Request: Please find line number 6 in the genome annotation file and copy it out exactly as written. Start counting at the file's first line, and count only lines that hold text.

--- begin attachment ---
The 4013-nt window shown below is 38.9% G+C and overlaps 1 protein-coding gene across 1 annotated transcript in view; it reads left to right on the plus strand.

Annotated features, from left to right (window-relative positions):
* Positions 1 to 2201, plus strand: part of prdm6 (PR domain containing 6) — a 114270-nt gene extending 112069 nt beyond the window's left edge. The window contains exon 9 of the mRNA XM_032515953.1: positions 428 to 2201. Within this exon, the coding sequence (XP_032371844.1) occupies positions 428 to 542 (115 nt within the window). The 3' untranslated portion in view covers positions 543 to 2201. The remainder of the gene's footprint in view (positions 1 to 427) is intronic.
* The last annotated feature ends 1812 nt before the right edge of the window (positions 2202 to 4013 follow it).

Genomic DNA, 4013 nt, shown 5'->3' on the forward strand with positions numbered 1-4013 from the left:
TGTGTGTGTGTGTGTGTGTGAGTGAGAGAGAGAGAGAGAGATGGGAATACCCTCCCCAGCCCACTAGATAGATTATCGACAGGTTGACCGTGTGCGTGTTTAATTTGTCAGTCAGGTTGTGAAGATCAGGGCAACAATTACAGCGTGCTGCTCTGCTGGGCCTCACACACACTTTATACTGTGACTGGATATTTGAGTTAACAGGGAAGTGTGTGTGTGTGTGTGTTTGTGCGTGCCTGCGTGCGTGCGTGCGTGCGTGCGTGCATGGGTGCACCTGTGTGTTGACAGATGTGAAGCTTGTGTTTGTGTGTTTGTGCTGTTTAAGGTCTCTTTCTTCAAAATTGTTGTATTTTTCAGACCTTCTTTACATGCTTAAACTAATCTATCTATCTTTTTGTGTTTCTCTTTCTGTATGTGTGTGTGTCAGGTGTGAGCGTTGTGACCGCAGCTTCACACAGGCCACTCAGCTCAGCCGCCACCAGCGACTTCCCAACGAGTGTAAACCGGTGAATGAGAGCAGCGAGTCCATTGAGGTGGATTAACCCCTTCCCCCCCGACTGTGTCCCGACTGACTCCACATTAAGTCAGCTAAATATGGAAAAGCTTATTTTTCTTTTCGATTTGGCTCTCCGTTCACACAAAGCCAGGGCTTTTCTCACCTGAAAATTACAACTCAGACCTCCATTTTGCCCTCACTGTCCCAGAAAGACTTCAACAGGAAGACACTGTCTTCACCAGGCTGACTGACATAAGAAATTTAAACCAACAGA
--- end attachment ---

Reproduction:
TGTGTGTGTGTGTGTGTGTGAGTGAGAGAGAGAGAGAGAGATGGGAATACCCTCCCCAGCCCACTAGATAGATTATCGACAGGTTGACCGTGTGCGTGTTTAATTTGTCAGTCAGGTTGTGAAGATCAGGGCAACAATTACAGCGTGCTGCTCTGCTGGGCCTCACACACACTTTATACTGTGACTGGATATTTGAGTTAACAGGGAAGTGTGTGTGTGTGTGTGTTTGTGCGTGCCTGCGTGCGTGCGTGCGTGCGTGCGTGCATGGGTGCACCTGTGTGTTGACAGATGTGAAGCTTGTGTTTGTGTGTTTGTGCTGTTTAAGGTCTCTTTCTTCAAAATTGTTGTATTTTTCAGACCTTCTTTACATGCTTAAACTAATCTATCTATCTTTTTGTGTTTCTCTTTCTGTATGTGTGTGTGTCAGGTGTGAGCGTTGTGACCGCAGCTTCACACAGGCCACTCAGCTCAGCCGCCACCAGCGACTTCCCAACGAGTGTAAACCGGTGAATGAGAGCAGCGAGTCCATTGAGGTGGATTAACCCCTTCCCCCCCGACTGTGTCCCGACTGACTCCACATTAAGTCAGCTAAATATGGAAAAGCTTATTTTTCTTTTCGATTTGGCTCTCCGTTCACACAAAGCCAGGGCTTTTCTCACCTGAAAATTACAACTCAGACCTCCATTTTGCCCTCACTGTCCCAGAAAGACTTCAACAGGAAGACACTGTCTTCACCAGGCTGACTGACATAAGAAATTTAAACCAACAGA